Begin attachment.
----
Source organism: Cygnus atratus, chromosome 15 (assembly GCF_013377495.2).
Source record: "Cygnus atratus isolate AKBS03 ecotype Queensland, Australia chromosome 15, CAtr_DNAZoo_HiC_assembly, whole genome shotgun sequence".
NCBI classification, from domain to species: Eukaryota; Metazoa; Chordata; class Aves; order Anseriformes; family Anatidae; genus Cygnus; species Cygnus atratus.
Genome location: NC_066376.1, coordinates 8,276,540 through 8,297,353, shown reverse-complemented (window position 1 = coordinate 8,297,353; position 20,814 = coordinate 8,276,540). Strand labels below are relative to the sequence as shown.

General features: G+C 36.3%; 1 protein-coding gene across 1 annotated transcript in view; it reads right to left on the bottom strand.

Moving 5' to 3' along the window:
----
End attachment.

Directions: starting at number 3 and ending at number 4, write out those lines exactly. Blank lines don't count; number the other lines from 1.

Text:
NCBI classification, from domain to species: Eukaryota; Metazoa; Chordata; class Aves; order Anseriformes; family Anatidae; genus Cygnus; species Cygnus atratus.
Genome location: NC_066376.1, coordinates 8,276,540 through 8,297,353, shown reverse-complemented (window position 1 = coordinate 8,297,353; position 20,814 = coordinate 8,276,540). Strand labels below are relative to the sequence as shown.